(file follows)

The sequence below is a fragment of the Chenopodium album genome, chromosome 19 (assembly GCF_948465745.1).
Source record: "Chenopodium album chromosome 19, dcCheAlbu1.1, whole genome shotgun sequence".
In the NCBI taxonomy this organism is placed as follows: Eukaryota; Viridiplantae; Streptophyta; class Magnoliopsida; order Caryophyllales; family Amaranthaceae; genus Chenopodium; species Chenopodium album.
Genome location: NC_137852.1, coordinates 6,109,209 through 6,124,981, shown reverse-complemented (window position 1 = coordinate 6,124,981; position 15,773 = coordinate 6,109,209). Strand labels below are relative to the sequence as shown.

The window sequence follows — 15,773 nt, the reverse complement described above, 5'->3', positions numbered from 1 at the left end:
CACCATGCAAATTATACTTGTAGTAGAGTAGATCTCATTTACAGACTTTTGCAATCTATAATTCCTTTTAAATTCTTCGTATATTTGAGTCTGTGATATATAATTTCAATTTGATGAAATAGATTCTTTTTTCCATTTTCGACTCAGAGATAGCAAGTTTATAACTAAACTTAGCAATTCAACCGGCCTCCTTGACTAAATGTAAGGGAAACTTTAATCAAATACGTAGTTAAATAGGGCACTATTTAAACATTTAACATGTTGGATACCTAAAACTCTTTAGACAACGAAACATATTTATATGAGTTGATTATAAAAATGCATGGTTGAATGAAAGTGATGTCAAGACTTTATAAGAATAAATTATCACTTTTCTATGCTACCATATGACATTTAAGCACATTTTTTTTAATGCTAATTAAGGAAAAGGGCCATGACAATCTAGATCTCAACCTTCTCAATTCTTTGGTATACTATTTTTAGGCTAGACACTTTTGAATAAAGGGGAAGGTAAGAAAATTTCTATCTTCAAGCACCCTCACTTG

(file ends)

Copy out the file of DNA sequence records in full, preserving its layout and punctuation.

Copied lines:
The sequence below is a fragment of the Chenopodium album genome, chromosome 19 (assembly GCF_948465745.1).
Source record: "Chenopodium album chromosome 19, dcCheAlbu1.1, whole genome shotgun sequence".
In the NCBI taxonomy this organism is placed as follows: Eukaryota; Viridiplantae; Streptophyta; class Magnoliopsida; order Caryophyllales; family Amaranthaceae; genus Chenopodium; species Chenopodium album.
Genome location: NC_137852.1, coordinates 6,109,209 through 6,124,981, shown reverse-complemented (window position 1 = coordinate 6,124,981; position 15,773 = coordinate 6,109,209). Strand labels below are relative to the sequence as shown.

The window sequence follows — 15,773 nt, the reverse complement described above, 5'->3', positions numbered from 1 at the left end:
CACCATGCAAATTATACTTGTAGTAGAGTAGATCTCATTTACAGACTTTTGCAATCTATAATTCCTTTTAAATTCTTCGTATATTTGAGTCTGTGATATATAATTTCAATTTGATGAAATAGATTCTTTTTTCCATTTTCGACTCAGAGATAGCAAGTTTATAACTAAACTTAGCAATTCAACCGGCCTCCTTGACTAAATGTAAGGGAAACTTTAATCAAATACGTAGTTAAATAGGGCACTATTTAAACATTTAACATGTTGGATACCTAAAACTCTTTAGACAACGAAACATATTTATATGAGTTGATTATAAAAATGCATGGTTGAATGAAAGTGATGTCAAGACTTTATAAGAATAAATTATCACTTTTCTATGCTACCATATGACATTTAAGCACATTTTTTTTAATGCTAATTAAGGAAAAGGGCCATGACAATCTAGATCTCAACCTTCTCAATTCTTTGGTATACTATTTTTAGGCTAGACACTTTTGAATAAAGGGGAAGGTAAGAAAATTTCTATCTTCAAGCACCCTCACTTG